Exemptions to the Individual Mandate
There are some cases where there is no penalty to not having coverage.
To avoid a major financial loss if your home is badly damaged or destroyed, make sure you buy enough coverage.
Having the correct amount of coverage on a structure means the cost to rebuild the dwelling with materials of like kind and quality will be covered at current reconstruction prices.
You don’t want to apply for more coverage than you need, but you don’t want to be under-insured either.
Here are the basic things you need to consider when looking for homeowner’s insurance:
The better your coverage, the less you will have to pay out of your own pocket if disaster strikes.
Your contents limit is commonly calculated as a percentage of your dwelling coverage limit.
Generally, it will be 50% of the amount of insurance on your house, unless you buy extra coverage.
In other words, if your home is insured for $100,000, your contents limit would be $50,000.
You need enough personal liability coverage to protect yourself from lawsuits resulting from your negligence.
Higher limits are available for an additional premium.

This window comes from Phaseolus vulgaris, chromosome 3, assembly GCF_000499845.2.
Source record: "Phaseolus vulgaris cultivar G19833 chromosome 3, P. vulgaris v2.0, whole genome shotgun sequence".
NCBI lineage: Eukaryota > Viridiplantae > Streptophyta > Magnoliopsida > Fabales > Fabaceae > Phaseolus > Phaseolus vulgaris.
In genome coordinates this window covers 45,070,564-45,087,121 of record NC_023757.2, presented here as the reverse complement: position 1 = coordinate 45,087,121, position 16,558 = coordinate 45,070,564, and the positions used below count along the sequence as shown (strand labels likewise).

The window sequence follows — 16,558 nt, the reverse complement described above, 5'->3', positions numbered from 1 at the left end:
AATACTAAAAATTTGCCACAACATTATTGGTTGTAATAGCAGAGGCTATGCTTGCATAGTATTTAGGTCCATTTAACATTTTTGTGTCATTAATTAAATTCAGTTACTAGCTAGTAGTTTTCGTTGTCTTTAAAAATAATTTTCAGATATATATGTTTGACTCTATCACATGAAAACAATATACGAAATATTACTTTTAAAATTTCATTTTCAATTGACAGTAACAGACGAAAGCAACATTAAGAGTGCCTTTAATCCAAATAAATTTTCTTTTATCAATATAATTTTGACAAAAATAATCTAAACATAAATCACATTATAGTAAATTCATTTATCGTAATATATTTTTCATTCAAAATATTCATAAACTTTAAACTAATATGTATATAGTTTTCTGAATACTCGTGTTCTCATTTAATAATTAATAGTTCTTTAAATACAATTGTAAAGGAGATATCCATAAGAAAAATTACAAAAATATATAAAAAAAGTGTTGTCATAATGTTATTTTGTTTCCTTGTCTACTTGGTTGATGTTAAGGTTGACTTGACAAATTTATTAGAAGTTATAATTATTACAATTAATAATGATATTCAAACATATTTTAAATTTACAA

Usually, your lender will make you name the lending institution as a "loss payee". This protects the lending institution in case of loss.
You are not required to purchase insurance from the insurer recommended by your lender.
If you fail to keep insurance coverage in force, the lending institution will buy coverage that protects its financial interest and you may have to pay for this coverage.
This type of coverage is more expensive than an insurance policy you would buy.
Homeowners policies make you specify a deductible. A deductible is the amount of money you pay before the insurance company begins paying on a loss.
Your insurance company may have a separate, higher deductible for the perils of wind and hail.
A higher deductible will usually reduce the premium price of your homeowners insurance.
Your home and belongings are insured against the perils specified in your policy. The specific policy you buy will depend on your unique needs. The more perils insured against, the more you will pay for the insurance policy.
Basic form insures your property with limited coverage against the following basic perils:
Loss of property removed from premises endangered by fire or other perils
Broad form covers more perils and provides a broader protection base:
Special form is the most common of all homeowners forms.
It usually offers all-peril coverage on the structure and named peril coverages on your contents.
This article is published on KansasMoney.gov. Find more information by contacting these state agencies: